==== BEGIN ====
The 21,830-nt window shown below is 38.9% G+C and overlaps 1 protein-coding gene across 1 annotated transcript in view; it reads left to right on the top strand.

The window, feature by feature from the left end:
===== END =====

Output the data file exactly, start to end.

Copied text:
The 21,830-nt window shown below is 38.9% G+C and overlaps 1 protein-coding gene across 1 annotated transcript in view; it reads left to right on the top strand.

The window, feature by feature from the left end: